(STL.News) As an entrepreneur, there’s a lot you can do to avoid conventional pitfalls. Unfortunately, there are also many things that can happen that you can neither anticipate nor control, and these can also lead to setbacks. From recessions to hurricanes and pandemics to earthquakes, events that are no fault of yours can nevertheless be devastating to your company. However, there are ways to prepare for uncertain times even when you don’t know what they might be and continue steering your business toward success.
You should have not just one but multiple backup plans and fail safes. Keeping a business going after one or several unexpected negative events that you could not have planned for is a matter of triage. You need to be able to think on your feet and determine what your priorities are. While you cannot anticipate every possibility, you can think through some of the most likely scenarios as well as a few unlikely ones so that when something does happen, you are prepared with some kind of response plan. However, if you have no plan at all, you can teach yourself to pivot quickly when necessary.
If you are already drowning in paperwork, behind on your bills and struggling in general to stay on top of things, a flood, a fire or another unexpected disaster at your place of business can be the final straw. Having the everyday stuff in order helps you be more resilient when the not-so-everyday stuff hits. As a sole proprietor or small business owner, this includes your personal life even when it does not overlap with your business life. You don’t need to be expending energy worrying about your own finances when you’re trying to manage your work finances as well. You may want to consider simplifying your personal finances as much as possible. For example, if you are paying back several student loans, it can be easy to miss one since they all have different due dates. Look into the possibilities for consolidating them into a single loan, which means you will only make one payment per month.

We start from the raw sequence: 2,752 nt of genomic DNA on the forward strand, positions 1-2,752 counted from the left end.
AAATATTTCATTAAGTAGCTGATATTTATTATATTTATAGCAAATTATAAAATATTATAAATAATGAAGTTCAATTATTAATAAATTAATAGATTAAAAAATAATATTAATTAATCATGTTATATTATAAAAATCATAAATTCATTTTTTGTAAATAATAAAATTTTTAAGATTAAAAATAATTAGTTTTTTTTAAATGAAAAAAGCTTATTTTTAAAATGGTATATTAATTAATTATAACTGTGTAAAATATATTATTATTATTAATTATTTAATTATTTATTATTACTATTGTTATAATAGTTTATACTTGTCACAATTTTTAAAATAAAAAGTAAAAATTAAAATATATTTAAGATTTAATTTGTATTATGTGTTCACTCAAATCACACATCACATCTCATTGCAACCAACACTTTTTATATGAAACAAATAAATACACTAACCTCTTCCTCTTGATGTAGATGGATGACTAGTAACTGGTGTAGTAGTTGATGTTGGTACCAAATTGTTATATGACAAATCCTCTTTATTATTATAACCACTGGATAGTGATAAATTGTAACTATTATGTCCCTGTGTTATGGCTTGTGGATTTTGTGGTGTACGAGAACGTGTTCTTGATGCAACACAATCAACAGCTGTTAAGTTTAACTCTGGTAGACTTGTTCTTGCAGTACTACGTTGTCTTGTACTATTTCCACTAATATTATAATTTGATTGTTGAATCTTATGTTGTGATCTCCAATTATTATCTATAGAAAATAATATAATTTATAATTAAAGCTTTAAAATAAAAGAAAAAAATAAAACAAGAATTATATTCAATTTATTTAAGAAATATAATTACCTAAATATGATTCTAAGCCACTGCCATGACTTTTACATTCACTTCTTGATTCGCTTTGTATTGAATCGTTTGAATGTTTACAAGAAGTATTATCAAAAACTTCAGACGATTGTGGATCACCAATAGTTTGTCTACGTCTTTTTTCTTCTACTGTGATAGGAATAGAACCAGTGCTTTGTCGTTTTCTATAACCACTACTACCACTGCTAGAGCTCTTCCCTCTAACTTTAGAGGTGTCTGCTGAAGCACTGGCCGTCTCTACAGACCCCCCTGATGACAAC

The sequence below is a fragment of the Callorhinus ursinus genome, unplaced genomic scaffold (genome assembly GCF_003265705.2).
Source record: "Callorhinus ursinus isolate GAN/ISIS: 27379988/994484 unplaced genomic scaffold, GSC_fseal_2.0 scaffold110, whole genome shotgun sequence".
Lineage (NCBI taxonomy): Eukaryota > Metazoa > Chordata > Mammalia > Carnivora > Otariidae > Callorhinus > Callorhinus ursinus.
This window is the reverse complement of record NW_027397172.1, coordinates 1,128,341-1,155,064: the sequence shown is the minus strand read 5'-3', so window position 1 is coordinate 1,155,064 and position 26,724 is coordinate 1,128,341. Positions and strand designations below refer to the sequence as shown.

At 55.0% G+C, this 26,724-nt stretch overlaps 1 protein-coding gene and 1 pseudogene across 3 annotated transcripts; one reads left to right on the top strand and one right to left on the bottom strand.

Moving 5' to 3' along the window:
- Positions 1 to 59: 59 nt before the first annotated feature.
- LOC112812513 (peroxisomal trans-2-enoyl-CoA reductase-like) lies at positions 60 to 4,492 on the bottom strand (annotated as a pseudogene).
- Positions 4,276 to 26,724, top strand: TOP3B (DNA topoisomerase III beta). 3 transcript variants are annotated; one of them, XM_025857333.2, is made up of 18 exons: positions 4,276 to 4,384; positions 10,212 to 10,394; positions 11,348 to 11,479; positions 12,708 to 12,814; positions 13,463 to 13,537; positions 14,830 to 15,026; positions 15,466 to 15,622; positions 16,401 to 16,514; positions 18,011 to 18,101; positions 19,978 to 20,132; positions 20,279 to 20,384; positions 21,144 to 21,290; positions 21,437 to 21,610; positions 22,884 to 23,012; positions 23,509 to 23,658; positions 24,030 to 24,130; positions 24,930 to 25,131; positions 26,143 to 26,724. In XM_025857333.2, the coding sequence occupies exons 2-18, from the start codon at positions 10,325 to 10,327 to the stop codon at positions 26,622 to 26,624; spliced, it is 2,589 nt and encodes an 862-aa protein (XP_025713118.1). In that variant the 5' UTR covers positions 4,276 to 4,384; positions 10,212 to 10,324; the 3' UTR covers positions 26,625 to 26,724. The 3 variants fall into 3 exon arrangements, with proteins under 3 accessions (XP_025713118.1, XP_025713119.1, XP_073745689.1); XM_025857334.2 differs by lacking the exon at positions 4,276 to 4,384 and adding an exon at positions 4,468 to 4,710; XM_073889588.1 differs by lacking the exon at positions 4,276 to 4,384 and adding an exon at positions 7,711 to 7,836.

If your delegation skills could use work, there’s nothing quite like a crisis to force you to learn. It is unlikely that you will be able to do absolutely everything that is necessary in a crisis; conversely, there are also things that only you can do and this is why that delegation is critical. When things go wrong, you need to be able to step back and use your intimate knowledge of your business to look at the big picture and figure out which steps you need to take. Keep in mind that while the need to delegate can happen literally overnight, ideally, you will be prepared for the possibility. This means having employees, contractors or others that you can rely upon to do the work you need accurately with little to no supervision from you. If you still struggling with micromanaging tendencies, one way to train yourself out of them is focusing on giving feedback to people who work for you instead of simply taking their work and fixing the things you think are wrong.